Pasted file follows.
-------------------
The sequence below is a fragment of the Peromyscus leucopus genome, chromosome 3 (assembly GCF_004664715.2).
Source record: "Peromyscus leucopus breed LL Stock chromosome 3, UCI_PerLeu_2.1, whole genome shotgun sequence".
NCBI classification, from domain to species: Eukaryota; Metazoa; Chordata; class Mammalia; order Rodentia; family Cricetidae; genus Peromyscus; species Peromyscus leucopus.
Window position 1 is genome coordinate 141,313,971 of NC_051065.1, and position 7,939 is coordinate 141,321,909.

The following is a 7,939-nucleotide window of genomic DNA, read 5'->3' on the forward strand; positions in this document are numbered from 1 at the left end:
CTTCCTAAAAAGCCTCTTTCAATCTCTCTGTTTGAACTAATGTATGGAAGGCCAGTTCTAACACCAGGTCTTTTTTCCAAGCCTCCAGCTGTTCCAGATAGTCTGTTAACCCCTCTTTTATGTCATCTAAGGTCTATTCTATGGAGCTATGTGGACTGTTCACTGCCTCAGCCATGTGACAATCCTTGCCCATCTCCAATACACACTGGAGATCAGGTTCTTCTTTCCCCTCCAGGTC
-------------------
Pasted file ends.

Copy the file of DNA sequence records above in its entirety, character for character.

The sequence below is a fragment of the Peromyscus leucopus genome, chromosome 3 (assembly GCF_004664715.2).
Source record: "Peromyscus leucopus breed LL Stock chromosome 3, UCI_PerLeu_2.1, whole genome shotgun sequence".
NCBI classification, from domain to species: Eukaryota; Metazoa; Chordata; class Mammalia; order Rodentia; family Cricetidae; genus Peromyscus; species Peromyscus leucopus.
Window position 1 is genome coordinate 141,313,971 of NC_051065.1, and position 7,939 is coordinate 141,321,909.

The following is a 7,939-nucleotide window of genomic DNA, read 5'->3' on the forward strand; positions in this document are numbered from 1 at the left end:
CTTCCTAAAAAGCCTCTTTCAATCTCTCTGTTTGAACTAATGTATGGAAGGCCAGTTCTAACACCAGGTCTTTTTTCCAAGCCTCCAGCTGTTCCAGATAGTCTGTTAACCCCTCTTTTATGTCATCTAAGGTCTATTCTATGGAGCTATGTGGACTGTTCACTGCCTCAGCCATGTGACAATCCTTGCCCATCTCCAATACACACTGGAGATCAGGTTCTTCTTTCCCCTCCAGGTC